I'm Muslim and didn't celebrate Christmas growing up. But my Canadian kids had other ideas
Taslim Jaffer grapples with preserving her East African-Indian roots while raising children in B.C.
My family was at White Spot for my son's sixth birthday when I was asked the dreaded question by my daughter: "Is Santa real?"
"What?" I said, stalling.
"I don't think he's real. Is he?"
"Well, at one time," I began, "there was a man named St. Nick and he was a wonderful person. When he passed away, people decided to carry on his magic of being kind and generous and ... um, no, it's not Santa who puts presents under the tree."
Suddenly, I was unsure if this story about St. Nicholas was accurate. Nobody had done the Santa talk with me because, when I was growing up, Santa didn't come to our house.
Christmas was not a tradition in my family. As Muslims, we revere Jesus as a prophet, but celebrating his birthday was not part of our custom. My parents and I moved to British Columbia from Kenya in 1979, and our identity centred around our own language, food and festivals.
Growing up in Richmond, B.C., I don't recall feeling envious of anyone who celebrated a traditional Christmas. My family gathered for chicken biryani and samosas over the holidays, and there was community for me in this.
But I do remember people assuming that I celebrated Christmas and then being surprised — and even sorry for me — when I said I didn't. The assumption that everyone celebrates Christmas — or worse, believing that everyone should — in a multicultural country like Canada is problematic.
Now, as a parent navigating this Christmas minefield, I wondered how my parents felt when my brother and I were in elementary school and brought home painted, glittery Christmas tree ornaments.
My dad says they just accepted that this is what happened here. They didn't want to discourage us from participating in what seemed like a lovely Canadian festival, but they also wanted to hold fast to our own identity.
I admire my parents' convictions. They didn't disrespect the mainstream traditions of their new home, and they upheld their own in a country that prides itself on its citizens doing just that. Though we didn't put up a tree and exchange gifts on Dec. 25, I returned the greeting of "Merry Christmas!" with sincerity. Christmas carols became some of my favourite pieces to play on the piano.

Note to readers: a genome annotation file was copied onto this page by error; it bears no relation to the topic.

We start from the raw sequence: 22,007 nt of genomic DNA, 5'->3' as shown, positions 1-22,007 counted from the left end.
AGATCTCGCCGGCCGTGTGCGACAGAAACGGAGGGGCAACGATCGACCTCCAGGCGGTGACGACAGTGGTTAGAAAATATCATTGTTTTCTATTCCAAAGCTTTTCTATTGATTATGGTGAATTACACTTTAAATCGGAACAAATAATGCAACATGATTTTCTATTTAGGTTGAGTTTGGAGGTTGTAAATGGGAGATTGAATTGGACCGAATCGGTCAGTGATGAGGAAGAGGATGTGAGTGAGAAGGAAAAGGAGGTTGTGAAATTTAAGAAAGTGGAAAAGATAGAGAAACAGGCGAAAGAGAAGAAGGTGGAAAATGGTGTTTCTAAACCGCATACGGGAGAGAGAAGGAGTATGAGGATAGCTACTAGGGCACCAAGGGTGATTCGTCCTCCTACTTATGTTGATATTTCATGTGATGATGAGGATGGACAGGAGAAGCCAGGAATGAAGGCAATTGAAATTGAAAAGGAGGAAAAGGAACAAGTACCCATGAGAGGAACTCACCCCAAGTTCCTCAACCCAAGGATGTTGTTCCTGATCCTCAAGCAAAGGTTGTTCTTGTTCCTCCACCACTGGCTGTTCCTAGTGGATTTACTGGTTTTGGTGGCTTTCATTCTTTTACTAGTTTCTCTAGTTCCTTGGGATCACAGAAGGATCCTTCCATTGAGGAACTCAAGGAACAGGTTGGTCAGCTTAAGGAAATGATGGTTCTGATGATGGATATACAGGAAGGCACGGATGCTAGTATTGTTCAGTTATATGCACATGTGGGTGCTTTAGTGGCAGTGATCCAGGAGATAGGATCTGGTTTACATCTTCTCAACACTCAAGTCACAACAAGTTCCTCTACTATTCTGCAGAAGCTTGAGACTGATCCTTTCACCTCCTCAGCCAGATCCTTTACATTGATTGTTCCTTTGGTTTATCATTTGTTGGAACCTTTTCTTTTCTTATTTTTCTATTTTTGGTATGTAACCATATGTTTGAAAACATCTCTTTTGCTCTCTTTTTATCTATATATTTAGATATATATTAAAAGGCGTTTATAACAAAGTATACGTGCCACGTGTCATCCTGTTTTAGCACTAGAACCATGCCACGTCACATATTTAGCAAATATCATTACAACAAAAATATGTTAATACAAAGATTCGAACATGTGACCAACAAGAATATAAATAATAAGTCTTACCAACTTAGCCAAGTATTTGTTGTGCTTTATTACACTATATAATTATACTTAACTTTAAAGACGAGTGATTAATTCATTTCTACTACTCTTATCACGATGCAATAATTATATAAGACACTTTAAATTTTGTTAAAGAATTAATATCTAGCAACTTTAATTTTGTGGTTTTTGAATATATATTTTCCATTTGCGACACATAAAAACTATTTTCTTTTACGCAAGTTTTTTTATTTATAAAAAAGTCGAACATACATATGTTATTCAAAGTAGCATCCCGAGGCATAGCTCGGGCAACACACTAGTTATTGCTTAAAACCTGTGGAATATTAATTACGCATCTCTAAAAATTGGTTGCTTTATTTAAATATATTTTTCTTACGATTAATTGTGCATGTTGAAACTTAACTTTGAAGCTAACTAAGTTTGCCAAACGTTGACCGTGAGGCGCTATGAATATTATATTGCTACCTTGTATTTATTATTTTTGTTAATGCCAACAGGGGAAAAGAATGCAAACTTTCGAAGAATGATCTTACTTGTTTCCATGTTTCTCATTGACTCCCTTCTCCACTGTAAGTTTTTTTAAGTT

But when my husband and I talked about raising a family, we didn't think we would include Christmas in the traditional way. Our children, however, had other ideas.
When my oldest daughter emerged from her kindergarten class one day in November 2012, she ran toward me, pigtails and backpack flailing.
"Mommy!" she said, beaming. "Santa's going to put presents under our tree!" They had been talking about Christmas in school.
Although initially reluctant, we took our daughter's lead. Now, every year, on the first Sunday of December, we light our tree, hang stockings and decorate.
It feels like there is magic in our tree and handmade ornaments, in the light on dark winter evenings. It's the time of pyjama days and bottomless hot chocolate. We host a turkey dinner for our extended families (though not this year, of course). And on Christmas morning, the five of us unwrap gifts from Santa and each other.
Christmas is still not part of my identity. But my children will have a different story. I am of that generation that adopted a new custom for the sake of the following generation that is more deeply entrenched in this country. I am also of that generation that doesn't want our past to be erased, our own festivals to be outshone.
For example, we put a special spotlight on Navroz, our New Year on the first day of spring, by dressing up, attending congregational prayers and feasting with family. My seven-year-old can name most of the spices I use to prepare Indian food several times a week (until my kids beg for burgers). And I hope my kids retain what little of my mother tongue, Kutchi-Kiswahili, I have managed to pass down to them in their English-dominated world.
While it can feel like a game of tug-of-war, I know this is a natural part of developing identity.
Maybe this is relatable for other Canadians; after all, we are a country of immigrants on First Nations land. Maybe at some point in your family history, there was someone like me.
Do you have a strong opinion that could change how people think about an issue? A personal story that can educate or help others? We want to hear from you.
CBC Vancouver is looking for British Columbians who want to write 500-600-word opinion and point of view pieces. Send us a pitch at firstname.lastname@example.org and we'll be in touch. Novice writers are also encouraged to submit ideas.